I wanted my first-year film students to understand what happens to a story when actual human beings inhabit your characters, and the way they can inspire storytelling. And I wanted to teach them how to look at headshots and what you might be able to tell from a headshot. So for the past few years I’ve done a small experiment with them.Some troubling shit always occurs.
It works like this: I bring in my giant file of head shots, which include actors of all races, sizes, shapes, ages, and experience levels. Each student picks a head shot from the stack and gets a few minutes to sit with the person’s face and then make up a little story about them.
Namely, for white men, they have no trouble coming up with an entire history, job, role, genre, time, place, and costume. They will often identify him without prompting as “the main character.” The only exception? “He would play the gay guy.” For white women, they mostly do not come up with a job (even though it was specifically asked for), and they will identify her by her relationships. “She would play the mom/wife/love interest/best friend.” I’ve heard “She would play the slut” or “She would play the hot girl.” A lot more than once.
For nonwhite men, it can be equally depressing. “He’s in a buddy cop movie, but he’s not the main guy, he’s the partner.” “He’d play a terrorist.” “He’d play a drug dealer.” “A thug.” “A hustler.” “Homeless guy.” One Asian actor was promoted to “villain.”
For nonwhite women (grab onto something sturdy, like a big glass of strong liquor), sometimes they are “lucky” enough to be classified as the girlfriend/love interest/mom, but I have also heard things like “Well, she’d be in a romantic comedy, but as the friend, you know?” “Maid.” “Prostitute.” “Drug addict.”
I should point out that the responses are similar whether the group is all or mostly-white or extremely racially mixed, and all the groups I’ve tried this with have been about equally balanced between men and women, though individual responses vary. Women do a little better with women, and people of color do a little better with people of color, but female students sometimes forget to come up with a job for female actors and black male students sometimes tell the class that their black male actor wouldn’t be the main guy.
Once the students have made their pitches, we interrogate their opinions. “You seem really sure that he’s not the main character – why? What made you automatically say that?” “You said she was a mom. Was she born a mom, or did she maybe do something else with her life before her magic womb opened up and gave her an identity? Who is she as a person?” In the case of the “thug“, it turns out that the student was just reading off his film resume. This brilliant African American actor who regularly brings houses down doing Shakespeare on the stage and more than once made me weep at the beauty and subtlety of his performances, had a list of film credits that just said “Thug #4.” “Gang member.” “Muscle.” Because that’s the film work he can get. Because it puts food on his table.
So, the first time I did this exercise, I didn’t know that it would turn into a lesson on racism, sexism, and every other kind of -ism. I thought it was just about casting. But now I know that casting is never just about casting, and this day is a real teachable opportunity. Because if we do this right, we get to the really awkward silence, where the (now mortified) students try to sink into their chairs. Because, hey, most of them are proud Obama voters! They have been raised by feminist moms! They don’t want to be or see themselves as being racist or sexist. But their own racism and sexism is running amok in the room, and it’s awkward.
This for every time someone criticizes how characters of color and female characters of color especially are treated in text and by subsequent fandoms. It’s never “just a television/movie/book”. It’s never been ”just”.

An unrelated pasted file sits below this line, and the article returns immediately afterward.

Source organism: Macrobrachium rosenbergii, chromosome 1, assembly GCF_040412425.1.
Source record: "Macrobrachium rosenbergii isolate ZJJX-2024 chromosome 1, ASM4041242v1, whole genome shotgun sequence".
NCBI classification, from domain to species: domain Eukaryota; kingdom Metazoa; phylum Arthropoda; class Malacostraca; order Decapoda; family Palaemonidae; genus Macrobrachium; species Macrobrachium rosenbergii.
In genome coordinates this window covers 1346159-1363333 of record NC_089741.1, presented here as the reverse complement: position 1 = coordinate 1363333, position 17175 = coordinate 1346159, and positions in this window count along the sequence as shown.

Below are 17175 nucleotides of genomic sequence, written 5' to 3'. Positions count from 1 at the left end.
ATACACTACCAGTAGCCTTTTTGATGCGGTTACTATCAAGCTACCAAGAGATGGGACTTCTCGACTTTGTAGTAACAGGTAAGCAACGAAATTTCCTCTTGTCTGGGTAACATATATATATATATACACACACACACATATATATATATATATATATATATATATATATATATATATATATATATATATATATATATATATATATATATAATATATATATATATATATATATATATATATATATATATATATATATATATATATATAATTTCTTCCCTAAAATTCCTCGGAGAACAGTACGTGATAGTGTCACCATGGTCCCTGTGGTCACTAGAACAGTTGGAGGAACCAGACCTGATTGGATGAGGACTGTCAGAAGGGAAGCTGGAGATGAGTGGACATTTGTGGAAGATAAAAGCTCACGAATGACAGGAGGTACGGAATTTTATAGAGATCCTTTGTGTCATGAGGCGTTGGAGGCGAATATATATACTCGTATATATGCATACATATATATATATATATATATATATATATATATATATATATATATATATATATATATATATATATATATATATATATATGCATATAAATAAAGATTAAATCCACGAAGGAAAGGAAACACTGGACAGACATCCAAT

“…and by subsequent fandoms." <— bless this addition.
This one is always worth reblogging.
When I say, “Representation matters,” it’s not just the presence of PoC, women, PwD, LGBTQIA, in narrative, it’s the roles are those characters are occupying.
The hall of mirrors that is the interplay between fiction and real life becomes a negative feedback loop with real consequences, because we internalize things and then we act them out.
Storytelling is a powerful thing. What stories are we telling, and why?
Shakespeare: “This is just the theatre!”
The Doctor: “Oh yeah, but the theatre’s magic, isn’t it? You should know. Stand on this stage, say the right words with the right emphasis at the right time. Oh, you can make men weep.”
Cowkillers’ has a very finite number of Earth natives in the world - about forty - and I spent a lot of time thumbnailing them, because even when they’re not going to be important for a while (or possibly ever) there’s such a finite number of them that I want to know who everyone is. While I was doing this, I put together some randomization charts so I could randomly determine gender, ethnicity, sexuality, and a few things about them, and tried to use those charts whenever these aspects didn’t matter to their role in the story - which was often. I feel pretty good about the cast’s diversity on the whole.
But it was a pretty unsettling experience, because so many times I’d get a character put together, and I’d have the immediate urge to reroll. And I’d stop and I’d ask myself why, and somewhere my brain would be saying, “No, that makes no sense.” But there was nothing wrong with the character. They just weren’t what I expected. If I stopped and thought about it, there were generally just one or two gender/ethnicity combos that felt right for any given role. And let’s be honest: That is fucked up.
The manager of Cowkillers’ is a very business-oriented, grumpy alcoholic. He was originally going to be a mid-forties, maybe early fifties caucasion male. Instead, she’s Renée Cabrera, a mid-forties, maybe early fifties hispanic-american. And she’s that much more awesome for it. And let’s be clear: I want my stories to have a diverse cast, and if I don’t sit down and specifically say “let’s diversify this shit” I end up with a bunch of white people. And then when I do it feels off, and I have to power through and say, no, that’s just you not being as unracist as you want to be. It sucks.
And even so, I have to watch how I’m using the cast I have. There are a few scenes where it doesn’t precisely matter which characters are in a given situation yet, and sometimes I’ll pick someone at random, and when they feel like the wrong character for the situation … again, I have to ask why. Is it because the Attachments stocker is actually the wrong person to have in this scene, or is it because he’s black? Even after going to all that work to diversify my cast, if I don’t police myself, I end up defaulting to the white cast members when I have a choice.